Parker v. D.C. may be headed for the U.S. Supreme Court, and the Brady Campaign is worried. In the case, the U.S. Court of Appeals for the D.C. Circuit declared that the right to arms is an individual right, not limited to active-duty members of the militia, and that D.C.’s bans on handguns, and on having guns assembled and loaded at home, violate the Second Amendment.
The announcement by D.C. city officials that they are considering appealing to the Court has sent the Brady Campaign into panic mode. Brady president, Paul Helmke, blurted out that "The D.C. law is an easy one to shoot at. Factually, it’s a tougher one to get behind and defend. Why is this the one we’re going to be taking up to the Supremes?"
And now, on www.gunlawsuits.org, the Brady Campaign has launched a "rolling critique" of the Appeals Court decision, beginning with a preposterous attack on the court’s interpretation of the Supreme Court’s decision in U.S. v. Miller (1939).
True to past form, Brady’s propaganda in this instance is a combination of lies, shameless spin-doctoring, and pointless and diversionary assertions. The gun-ban group claims "There is not a word to be found anywhere in the Miller opinion suggesting a right to possess arms outside of militia service." It’s an incredible claim, since Miller identified the militia as "civilians primarily, soldiers on occasion . . . .all males physically capable of acting in concert for the common defense. . . . [who] when called for service…were expected to appear bearing arms supplied by themselves."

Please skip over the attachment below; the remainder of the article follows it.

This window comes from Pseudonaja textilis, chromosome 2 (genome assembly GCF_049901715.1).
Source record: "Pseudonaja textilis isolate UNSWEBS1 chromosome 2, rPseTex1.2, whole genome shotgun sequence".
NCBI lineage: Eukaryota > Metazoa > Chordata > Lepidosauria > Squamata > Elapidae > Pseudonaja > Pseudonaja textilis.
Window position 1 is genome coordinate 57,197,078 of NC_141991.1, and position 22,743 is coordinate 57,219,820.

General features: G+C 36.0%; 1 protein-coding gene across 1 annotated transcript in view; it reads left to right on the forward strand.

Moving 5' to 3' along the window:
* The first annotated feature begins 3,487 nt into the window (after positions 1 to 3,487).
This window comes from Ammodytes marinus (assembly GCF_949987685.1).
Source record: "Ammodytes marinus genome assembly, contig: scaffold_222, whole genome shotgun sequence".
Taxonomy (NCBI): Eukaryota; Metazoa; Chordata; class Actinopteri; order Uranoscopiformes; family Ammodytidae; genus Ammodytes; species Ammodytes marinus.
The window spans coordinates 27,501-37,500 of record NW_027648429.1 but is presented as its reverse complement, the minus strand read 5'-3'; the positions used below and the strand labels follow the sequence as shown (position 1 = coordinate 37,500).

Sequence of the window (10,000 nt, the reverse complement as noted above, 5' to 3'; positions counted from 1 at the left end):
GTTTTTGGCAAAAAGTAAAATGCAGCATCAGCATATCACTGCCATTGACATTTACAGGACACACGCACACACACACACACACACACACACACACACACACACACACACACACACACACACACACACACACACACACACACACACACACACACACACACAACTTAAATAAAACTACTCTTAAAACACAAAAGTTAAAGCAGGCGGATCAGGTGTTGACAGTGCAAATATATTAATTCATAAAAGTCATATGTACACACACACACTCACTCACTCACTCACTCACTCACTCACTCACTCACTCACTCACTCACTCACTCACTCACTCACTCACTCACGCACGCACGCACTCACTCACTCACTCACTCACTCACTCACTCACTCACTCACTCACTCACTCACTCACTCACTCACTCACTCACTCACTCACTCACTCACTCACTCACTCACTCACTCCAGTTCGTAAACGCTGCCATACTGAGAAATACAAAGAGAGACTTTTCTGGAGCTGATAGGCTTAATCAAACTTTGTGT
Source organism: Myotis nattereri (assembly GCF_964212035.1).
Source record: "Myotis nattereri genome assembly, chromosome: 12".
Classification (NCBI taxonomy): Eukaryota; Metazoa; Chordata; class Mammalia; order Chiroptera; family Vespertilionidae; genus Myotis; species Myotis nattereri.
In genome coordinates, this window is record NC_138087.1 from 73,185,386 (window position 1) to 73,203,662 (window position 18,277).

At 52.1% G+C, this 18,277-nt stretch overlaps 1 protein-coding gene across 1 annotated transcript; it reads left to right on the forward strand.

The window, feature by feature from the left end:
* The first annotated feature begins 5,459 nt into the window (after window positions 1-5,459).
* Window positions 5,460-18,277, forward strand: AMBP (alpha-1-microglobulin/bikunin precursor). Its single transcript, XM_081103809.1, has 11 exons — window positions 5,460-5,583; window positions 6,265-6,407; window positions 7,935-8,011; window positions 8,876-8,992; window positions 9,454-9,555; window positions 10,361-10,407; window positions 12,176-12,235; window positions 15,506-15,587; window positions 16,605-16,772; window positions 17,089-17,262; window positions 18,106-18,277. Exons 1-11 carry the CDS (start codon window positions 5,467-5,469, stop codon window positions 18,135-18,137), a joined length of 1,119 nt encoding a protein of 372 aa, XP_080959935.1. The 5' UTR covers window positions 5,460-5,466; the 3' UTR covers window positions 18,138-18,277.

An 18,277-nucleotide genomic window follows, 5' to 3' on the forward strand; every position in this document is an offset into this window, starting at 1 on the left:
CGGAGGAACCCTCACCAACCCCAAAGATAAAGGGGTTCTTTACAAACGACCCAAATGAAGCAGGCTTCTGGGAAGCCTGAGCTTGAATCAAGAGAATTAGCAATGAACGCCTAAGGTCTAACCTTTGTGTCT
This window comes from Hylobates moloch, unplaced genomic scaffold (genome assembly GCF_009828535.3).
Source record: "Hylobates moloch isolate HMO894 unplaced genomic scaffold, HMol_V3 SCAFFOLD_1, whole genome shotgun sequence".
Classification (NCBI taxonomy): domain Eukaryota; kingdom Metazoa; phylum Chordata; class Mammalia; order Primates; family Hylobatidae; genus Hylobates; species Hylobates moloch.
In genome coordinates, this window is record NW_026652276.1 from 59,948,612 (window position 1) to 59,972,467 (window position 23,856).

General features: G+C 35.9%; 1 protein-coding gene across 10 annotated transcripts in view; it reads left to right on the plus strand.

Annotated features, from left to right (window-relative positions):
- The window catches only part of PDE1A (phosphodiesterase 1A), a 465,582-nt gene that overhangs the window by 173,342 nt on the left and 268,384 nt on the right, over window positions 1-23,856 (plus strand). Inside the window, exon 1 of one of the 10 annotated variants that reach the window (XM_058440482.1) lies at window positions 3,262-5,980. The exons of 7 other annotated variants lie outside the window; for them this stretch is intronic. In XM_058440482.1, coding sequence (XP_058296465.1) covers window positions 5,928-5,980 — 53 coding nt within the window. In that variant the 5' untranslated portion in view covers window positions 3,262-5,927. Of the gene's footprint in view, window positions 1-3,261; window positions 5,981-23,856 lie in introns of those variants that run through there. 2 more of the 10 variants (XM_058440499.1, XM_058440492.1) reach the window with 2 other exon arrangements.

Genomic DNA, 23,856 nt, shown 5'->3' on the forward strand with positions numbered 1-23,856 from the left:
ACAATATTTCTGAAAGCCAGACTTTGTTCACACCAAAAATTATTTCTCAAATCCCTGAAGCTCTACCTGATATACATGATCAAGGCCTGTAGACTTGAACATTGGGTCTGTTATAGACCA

The Brady Campaign is livid over the Parker statement that "The [Second] Amendment does not protect ‘the right of militiamen to keep and bear arms,’ but rather ‘the right of the people’ [and, thus,] the ownership and use of weaponry beyond that needed to preserve the state militias." But the Parker decision is right. As it pointed out, in U.S. v. Cruikshank (1876), the Supreme Court declared that the right to arms "is not a right granted by the Constitution. Neither is it in any manner dependent upon that instrument for its existence."
"The pre-existing right to keep and bear arms," the court in Parker went on to say, "was premised on the commonplace assumption that individuals would use them for these private purposes, in addition to whatever militia service they would be obligated to perform for the state. The premise that private arms would be used for self-defense agrees with Blackstone’s observation, which had influenced thinking in the American colonies, that the peoples’ right to arms was auxiliary to the natural right of self-preservation. The right of self-preservation, in turn, was understood as the right to defend oneself against attacks by lawless individuals, or, if absolutely necessary, to resist and throw off a tyrannical government."
D.C. has two more months to decide whether to appeal its loss to the Supreme Court. Stay tuned to future Alerts for further developments on this situation.